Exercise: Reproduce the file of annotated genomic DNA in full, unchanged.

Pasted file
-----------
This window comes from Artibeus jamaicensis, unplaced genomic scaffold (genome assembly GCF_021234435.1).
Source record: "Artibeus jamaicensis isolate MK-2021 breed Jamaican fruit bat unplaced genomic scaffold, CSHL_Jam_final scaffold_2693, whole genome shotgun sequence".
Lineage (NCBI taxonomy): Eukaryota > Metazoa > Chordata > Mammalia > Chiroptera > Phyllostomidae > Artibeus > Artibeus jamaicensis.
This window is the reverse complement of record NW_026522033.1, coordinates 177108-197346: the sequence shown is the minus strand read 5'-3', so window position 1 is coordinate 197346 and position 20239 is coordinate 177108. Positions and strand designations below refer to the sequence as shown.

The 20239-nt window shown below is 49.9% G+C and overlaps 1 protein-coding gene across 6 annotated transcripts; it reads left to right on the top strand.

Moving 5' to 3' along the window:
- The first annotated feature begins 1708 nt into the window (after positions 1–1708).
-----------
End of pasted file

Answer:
This window comes from Artibeus jamaicensis, unplaced genomic scaffold (genome assembly GCF_021234435.1).
Source record: "Artibeus jamaicensis isolate MK-2021 breed Jamaican fruit bat unplaced genomic scaffold, CSHL_Jam_final scaffold_2693, whole genome shotgun sequence".
Lineage (NCBI taxonomy): Eukaryota > Metazoa > Chordata > Mammalia > Chiroptera > Phyllostomidae > Artibeus > Artibeus jamaicensis.
This window is the reverse complement of record NW_026522033.1, coordinates 177108-197346: the sequence shown is the minus strand read 5'-3', so window position 1 is coordinate 197346 and position 20239 is coordinate 177108. Positions and strand designations below refer to the sequence as shown.

The 20239-nt window shown below is 49.9% G+C and overlaps 1 protein-coding gene across 6 annotated transcripts; it reads left to right on the top strand.

Moving 5' to 3' along the window:
- The first annotated feature begins 1708 nt into the window (after positions 1–1708).